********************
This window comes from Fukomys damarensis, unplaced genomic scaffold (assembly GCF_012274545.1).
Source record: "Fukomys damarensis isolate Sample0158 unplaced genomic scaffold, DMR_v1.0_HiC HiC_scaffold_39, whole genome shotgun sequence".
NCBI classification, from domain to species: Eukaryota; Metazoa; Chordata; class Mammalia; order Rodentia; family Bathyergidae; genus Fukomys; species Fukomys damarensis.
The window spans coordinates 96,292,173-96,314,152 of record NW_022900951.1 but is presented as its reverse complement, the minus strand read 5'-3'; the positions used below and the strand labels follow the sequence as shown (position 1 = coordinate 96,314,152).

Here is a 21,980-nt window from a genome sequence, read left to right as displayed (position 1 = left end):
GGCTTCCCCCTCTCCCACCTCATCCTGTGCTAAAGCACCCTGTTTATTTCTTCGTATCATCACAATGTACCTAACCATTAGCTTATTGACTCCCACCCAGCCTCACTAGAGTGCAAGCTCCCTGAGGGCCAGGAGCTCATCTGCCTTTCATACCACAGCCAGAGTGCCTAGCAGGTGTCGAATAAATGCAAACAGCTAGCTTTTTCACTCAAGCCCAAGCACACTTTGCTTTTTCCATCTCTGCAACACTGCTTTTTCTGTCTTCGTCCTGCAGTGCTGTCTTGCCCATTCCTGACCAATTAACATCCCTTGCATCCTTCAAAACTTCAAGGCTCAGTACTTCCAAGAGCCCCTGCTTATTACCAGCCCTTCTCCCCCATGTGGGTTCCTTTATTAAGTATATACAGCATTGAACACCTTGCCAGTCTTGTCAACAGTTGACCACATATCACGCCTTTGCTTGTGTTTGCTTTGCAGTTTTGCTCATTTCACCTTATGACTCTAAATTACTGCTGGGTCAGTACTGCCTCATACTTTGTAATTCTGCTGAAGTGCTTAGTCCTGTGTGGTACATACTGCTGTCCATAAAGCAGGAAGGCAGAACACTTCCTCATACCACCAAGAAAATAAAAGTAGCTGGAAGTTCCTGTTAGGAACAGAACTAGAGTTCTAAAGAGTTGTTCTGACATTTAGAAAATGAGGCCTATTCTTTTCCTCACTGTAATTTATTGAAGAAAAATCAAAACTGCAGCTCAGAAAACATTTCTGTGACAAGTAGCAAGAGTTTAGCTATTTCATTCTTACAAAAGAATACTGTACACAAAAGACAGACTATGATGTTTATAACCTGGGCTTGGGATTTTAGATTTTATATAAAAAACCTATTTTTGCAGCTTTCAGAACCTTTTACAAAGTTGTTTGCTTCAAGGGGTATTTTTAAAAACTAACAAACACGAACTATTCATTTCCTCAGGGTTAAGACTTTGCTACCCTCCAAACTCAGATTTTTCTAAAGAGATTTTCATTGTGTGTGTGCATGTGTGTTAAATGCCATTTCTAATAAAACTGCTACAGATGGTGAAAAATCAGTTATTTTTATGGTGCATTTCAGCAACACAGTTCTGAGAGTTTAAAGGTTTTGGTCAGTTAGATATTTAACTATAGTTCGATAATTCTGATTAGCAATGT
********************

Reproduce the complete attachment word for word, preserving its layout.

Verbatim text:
This window comes from Fukomys damarensis, unplaced genomic scaffold (assembly GCF_012274545.1).
Source record: "Fukomys damarensis isolate Sample0158 unplaced genomic scaffold, DMR_v1.0_HiC HiC_scaffold_39, whole genome shotgun sequence".
NCBI classification, from domain to species: Eukaryota; Metazoa; Chordata; class Mammalia; order Rodentia; family Bathyergidae; genus Fukomys; species Fukomys damarensis.
The window spans coordinates 96,292,173-96,314,152 of record NW_022900951.1 but is presented as its reverse complement, the minus strand read 5'-3'; the positions used below and the strand labels follow the sequence as shown (position 1 = coordinate 96,314,152).

Here is a 21,980-nt window from a genome sequence, read left to right as displayed (position 1 = left end):
GGCTTCCCCCTCTCCCACCTCATCCTGTGCTAAAGCACCCTGTTTATTTCTTCGTATCATCACAATGTACCTAACCATTAGCTTATTGACTCCCACCCAGCCTCACTAGAGTGCAAGCTCCCTGAGGGCCAGGAGCTCATCTGCCTTTCATACCACAGCCAGAGTGCCTAGCAGGTGTCGAATAAATGCAAACAGCTAGCTTTTTCACTCAAGCCCAAGCACACTTTGCTTTTTCCATCTCTGCAACACTGCTTTTTCTGTCTTCGTCCTGCAGTGCTGTCTTGCCCATTCCTGACCAATTAACATCCCTTGCATCCTTCAAAACTTCAAGGCTCAGTACTTCCAAGAGCCCCTGCTTATTACCAGCCCTTCTCCCCCATGTGGGTTCCTTTATTAAGTATATACAGCATTGAACACCTTGCCAGTCTTGTCAACAGTTGACCACATATCACGCCTTTGCTTGTGTTTGCTTTGCAGTTTTGCTCATTTCACCTTATGACTCTAAATTACTGCTGGGTCAGTACTGCCTCATACTTTGTAATTCTGCTGAAGTGCTTAGTCCTGTGTGGTACATACTGCTGTCCATAAAGCAGGAAGGCAGAACACTTCCTCATACCACCAAGAAAATAAAAGTAGCTGGAAGTTCCTGTTAGGAACAGAACTAGAGTTCTAAAGAGTTGTTCTGACATTTAGAAAATGAGGCCTATTCTTTTCCTCACTGTAATTTATTGAAGAAAAATCAAAACTGCAGCTCAGAAAACATTTCTGTGACAAGTAGCAAGAGTTTAGCTATTTCATTCTTACAAAAGAATACTGTACACAAAAGACAGACTATGATGTTTATAACCTGGGCTTGGGATTTTAGATTTTATATAAAAAACCTATTTTTGCAGCTTTCAGAACCTTTTACAAAGTTGTTTGCTTCAAGGGGTATTTTTAAAAACTAACAAACACGAACTATTCATTTCCTCAGGGTTAAGACTTTGCTACCCTCCAAACTCAGATTTTTCTAAAGAGATTTTCATTGTGTGTGTGCATGTGTGTTAAATGCCATTTCTAATAAAACTGCTACAGATGGTGAAAAATCAGTTATTTTTATGGTGCATTTCAGCAACACAGTTCTGAGAGTTTAAAGGTTTTGGTCAGTTAGATATTTAACTATAGTTCGATAATTCTGATTAGCAATGT